Tommy Pickles, in case you were wondering, would be in his 30s now. So would Angelica, Chuckie, Phil, Lil, Susie, and all the other Rugrats alumni—except for those who would be even older still.
You might think this is beside the point. After all, even if you were a child during Nickelodeon’s Golden Age—only ’90s kids know!—you have probably not spent much time worrying about the fate of the Pickles clan and their friends. (That is, assuming you missed the extremely cursed aughts follow-up, Rugrats: All Grown Up!, which imagined the kids as teenagers and is a future best left in the past.)
Except, well, it’s not. Rugrats is back, with a new CGI reboot debuting Thursday on Paramount+. While three decades may have passed since the cartoon’s original Nick debut, the new edition doesn’t change much: Most of the original voice cast returns, including E.G. Daily as the plucky Tommy and Nancy Cartwright as a still-cowardly Chuckie. But while the show may have hit the big 3-0, no such time has passed for its characters: The babies remain babies, the toddlers remain toddlers, and the terminally uncool 30-something parents remain all of the above.
But I bring up the temporal gap for a reason. While Tommy is still in diapers, the new Rugrats has shifted ahead to the present. There are smartphones, online dating, she-sheds, a Marie Kondo dupe (“Lady De-Clutter”—“Isn’t that the bossy lady who convinces people to throw out their stuff?” gripes a video game–obsessed Stu), and a graying one-hit-wonder band named “Y2K.”
Make no mistake—this show is aimed squarely at its now grown-up millennial audience. Well, kind of. Like the original Rugrats, this one is meant decidedly for children: It’s stuffed with too many kiddy mispronunciations and gross-out gags for it to be any other way. But it is intended for a very specific group of children: the ones had by the erstwhile children who first tuned in during the ’90s.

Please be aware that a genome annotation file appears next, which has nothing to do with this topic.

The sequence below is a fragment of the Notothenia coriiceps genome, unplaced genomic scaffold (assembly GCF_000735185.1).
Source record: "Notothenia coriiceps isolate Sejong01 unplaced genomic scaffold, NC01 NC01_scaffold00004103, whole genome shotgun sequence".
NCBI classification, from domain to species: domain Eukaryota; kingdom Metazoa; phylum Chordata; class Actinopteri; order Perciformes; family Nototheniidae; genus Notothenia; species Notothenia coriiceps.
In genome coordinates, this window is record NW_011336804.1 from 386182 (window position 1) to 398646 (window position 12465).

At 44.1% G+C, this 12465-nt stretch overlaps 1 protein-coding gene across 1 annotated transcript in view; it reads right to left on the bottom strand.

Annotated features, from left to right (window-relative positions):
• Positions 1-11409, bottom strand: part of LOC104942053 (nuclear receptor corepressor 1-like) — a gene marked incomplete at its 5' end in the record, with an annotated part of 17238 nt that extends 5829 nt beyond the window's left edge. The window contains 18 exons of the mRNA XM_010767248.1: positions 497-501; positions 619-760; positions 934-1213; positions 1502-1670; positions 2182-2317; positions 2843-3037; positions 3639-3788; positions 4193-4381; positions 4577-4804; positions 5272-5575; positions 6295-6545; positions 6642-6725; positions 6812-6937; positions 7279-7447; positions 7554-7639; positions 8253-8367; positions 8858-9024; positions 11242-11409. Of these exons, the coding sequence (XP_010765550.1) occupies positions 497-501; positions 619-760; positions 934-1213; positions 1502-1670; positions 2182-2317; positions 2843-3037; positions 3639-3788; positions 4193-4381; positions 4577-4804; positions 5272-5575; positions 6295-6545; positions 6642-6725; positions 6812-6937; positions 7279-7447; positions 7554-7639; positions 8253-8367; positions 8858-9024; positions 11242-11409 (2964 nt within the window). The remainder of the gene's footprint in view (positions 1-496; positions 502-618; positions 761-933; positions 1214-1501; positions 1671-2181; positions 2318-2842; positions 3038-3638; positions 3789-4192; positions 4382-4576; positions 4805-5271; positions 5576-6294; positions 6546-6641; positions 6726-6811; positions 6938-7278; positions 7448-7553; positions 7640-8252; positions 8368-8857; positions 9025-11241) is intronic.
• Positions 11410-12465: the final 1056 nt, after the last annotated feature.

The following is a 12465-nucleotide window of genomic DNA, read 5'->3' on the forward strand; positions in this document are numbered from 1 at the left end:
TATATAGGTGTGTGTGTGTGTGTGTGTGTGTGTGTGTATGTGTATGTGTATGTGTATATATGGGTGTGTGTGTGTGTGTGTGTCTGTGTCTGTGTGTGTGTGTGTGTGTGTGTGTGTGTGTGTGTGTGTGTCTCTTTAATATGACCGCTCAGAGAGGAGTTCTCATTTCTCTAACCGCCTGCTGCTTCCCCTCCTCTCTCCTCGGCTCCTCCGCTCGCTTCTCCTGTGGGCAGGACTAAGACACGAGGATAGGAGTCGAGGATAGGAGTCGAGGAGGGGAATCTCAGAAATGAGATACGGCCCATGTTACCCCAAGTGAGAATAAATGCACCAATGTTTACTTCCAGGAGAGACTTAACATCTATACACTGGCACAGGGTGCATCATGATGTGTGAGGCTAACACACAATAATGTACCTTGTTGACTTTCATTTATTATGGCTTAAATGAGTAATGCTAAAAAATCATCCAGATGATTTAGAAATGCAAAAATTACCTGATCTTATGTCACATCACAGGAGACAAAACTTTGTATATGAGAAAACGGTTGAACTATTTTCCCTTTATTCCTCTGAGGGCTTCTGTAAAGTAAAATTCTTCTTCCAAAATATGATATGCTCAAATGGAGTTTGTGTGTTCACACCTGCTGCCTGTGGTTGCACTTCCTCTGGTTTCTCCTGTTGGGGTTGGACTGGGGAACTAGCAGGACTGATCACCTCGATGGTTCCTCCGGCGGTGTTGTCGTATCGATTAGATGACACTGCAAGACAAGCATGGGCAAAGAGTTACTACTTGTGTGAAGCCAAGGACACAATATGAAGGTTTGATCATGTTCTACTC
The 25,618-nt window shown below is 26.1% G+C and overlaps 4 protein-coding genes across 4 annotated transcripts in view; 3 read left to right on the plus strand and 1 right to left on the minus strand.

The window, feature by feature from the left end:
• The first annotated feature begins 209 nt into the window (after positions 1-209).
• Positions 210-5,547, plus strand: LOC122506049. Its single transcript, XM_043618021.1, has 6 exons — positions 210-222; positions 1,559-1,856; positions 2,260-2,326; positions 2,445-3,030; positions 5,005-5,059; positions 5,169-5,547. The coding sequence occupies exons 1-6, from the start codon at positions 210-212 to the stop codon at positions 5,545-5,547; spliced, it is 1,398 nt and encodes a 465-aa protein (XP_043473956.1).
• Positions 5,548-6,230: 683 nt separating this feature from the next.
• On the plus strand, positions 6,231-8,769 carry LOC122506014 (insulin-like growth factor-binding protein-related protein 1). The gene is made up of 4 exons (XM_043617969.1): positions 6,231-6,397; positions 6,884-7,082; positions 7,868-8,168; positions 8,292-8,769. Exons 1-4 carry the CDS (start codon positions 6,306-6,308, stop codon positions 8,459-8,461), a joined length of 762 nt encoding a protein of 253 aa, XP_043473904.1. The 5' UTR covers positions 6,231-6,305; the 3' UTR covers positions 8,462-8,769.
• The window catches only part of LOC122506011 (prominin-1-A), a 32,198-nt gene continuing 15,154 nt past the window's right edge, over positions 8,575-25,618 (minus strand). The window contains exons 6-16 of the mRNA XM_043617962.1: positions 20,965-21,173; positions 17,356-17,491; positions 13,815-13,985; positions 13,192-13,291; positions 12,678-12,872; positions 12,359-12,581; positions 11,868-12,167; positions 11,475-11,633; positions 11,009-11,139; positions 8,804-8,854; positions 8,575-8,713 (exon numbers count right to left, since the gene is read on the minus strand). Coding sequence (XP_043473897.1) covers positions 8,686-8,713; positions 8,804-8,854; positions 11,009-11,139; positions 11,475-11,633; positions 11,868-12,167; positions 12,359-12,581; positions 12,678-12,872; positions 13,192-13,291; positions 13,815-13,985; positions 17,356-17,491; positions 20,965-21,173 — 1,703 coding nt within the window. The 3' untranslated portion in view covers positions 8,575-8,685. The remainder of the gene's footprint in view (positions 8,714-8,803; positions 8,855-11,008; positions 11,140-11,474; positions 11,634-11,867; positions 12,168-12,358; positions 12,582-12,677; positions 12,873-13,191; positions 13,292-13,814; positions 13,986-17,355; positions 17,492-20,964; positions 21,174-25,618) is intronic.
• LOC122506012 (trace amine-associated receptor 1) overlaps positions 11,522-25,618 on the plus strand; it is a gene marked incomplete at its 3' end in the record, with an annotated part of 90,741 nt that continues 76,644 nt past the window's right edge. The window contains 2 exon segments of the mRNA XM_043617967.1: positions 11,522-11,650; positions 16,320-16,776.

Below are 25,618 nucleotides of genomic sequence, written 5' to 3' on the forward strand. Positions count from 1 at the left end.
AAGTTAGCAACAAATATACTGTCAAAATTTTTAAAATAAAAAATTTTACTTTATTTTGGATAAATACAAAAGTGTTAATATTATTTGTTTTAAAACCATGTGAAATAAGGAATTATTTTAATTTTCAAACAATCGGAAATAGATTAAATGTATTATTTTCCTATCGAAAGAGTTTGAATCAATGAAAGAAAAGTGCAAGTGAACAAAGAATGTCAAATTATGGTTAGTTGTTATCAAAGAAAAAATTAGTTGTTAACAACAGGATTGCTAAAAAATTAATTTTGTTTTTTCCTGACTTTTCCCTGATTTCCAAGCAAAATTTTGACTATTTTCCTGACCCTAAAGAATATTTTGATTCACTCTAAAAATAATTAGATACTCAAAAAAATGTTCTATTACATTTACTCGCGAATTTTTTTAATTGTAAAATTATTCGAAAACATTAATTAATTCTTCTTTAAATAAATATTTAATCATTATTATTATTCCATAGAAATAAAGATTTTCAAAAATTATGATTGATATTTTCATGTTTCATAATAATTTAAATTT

Which is to say that the Pickles family, or at least corporate parent ViacomCBS, sure hopes you have kids by now. Maybe you do, and you can park your mini-me under your own personal nostalgia blast and recoil at how familiar all the set pieces—that pink stucco house, the diamond baby gate, the terrible depilated Cynthia doll—still are.
But also maybe you don’t have kids, and Rugrats takes no joy, or maybe a small amount of joy, in pointing out that, well, that seems like a “you” problem.
This Rugrats is relatable in a way that is somewhere between haunting and mean-spirited. My fellow millennials, we and our macramé houseplant hangers—Stu and Didi have one too, naturally—are easy marks. The first episode alone features a well-meaning adult installing a video doorbell for his less-than-tech-savvy aging parent, and then—egads—a coffee shop calling up the order for a “Jen Z.,” who flounces into the frame, takes a selfie, and then leaves without bothering to so much as take a sip of her drink. If the modern millennial condition is alternating between exasperation with boomers and bewilderment at Gen Z, nouveau Rugrats has you covered.
Or at any rate it would if you had simply hewed to the prescribed Rugrats procreation cycle. What have you been doing that you can’t relate more to the show’s parents now? Where is your big suburban house with its big suburban lawn? Where is your confidence that you could support two kids by yourself with a job at a café? Where is your brood ready to be lined up in front of a laptop screen—you cord-cutter, you—and told all about how you used to watch just this show when you were their age? Why haven’t you secured your place on the property ladder, loser?
Some of the gags—the ones a little less fixated on rehashing a future dreamed up in the early ’90s, say—work better than others. One of the new additions to the Rugrats cast is none other than Michael McKean, who steps in for the late Joe Alaskey as the voice of grandpa Lou Pickles. McKean’s Lou takes a particularly groovy approach to things, starting with a fondness for yoga and a braid stretching down his back. Angelica, ever the ne’er-do-well (and still with Cheryl Chase professing her hatred for all things baby), swipes gramps’s phone at one point, opening a senior dating service that she delightedly mistakes for a “grandma store.” She sets upon swiping right on everyone she sees, who then turn up en masse at the Pickles home looking for a taste of Lou’s cookies, so to speak.
But mostly the new Rugrats is designed with an eye to the millennials who grew up begging their parents for Reptar-branded cereal. That old audience may or may not be able to meet the show—and its long-established depiction of what adulthood ought to look like—halfway. I’d like to think, anyway, that if Tommy Pickles had been allowed to grow up—to take on student loans, move to a city where his chances of owning anything bigger than a closet were essentially nil, get work in a dying industry, and other such birthrights—he probably wouldn’t have much reason to bother watching, either.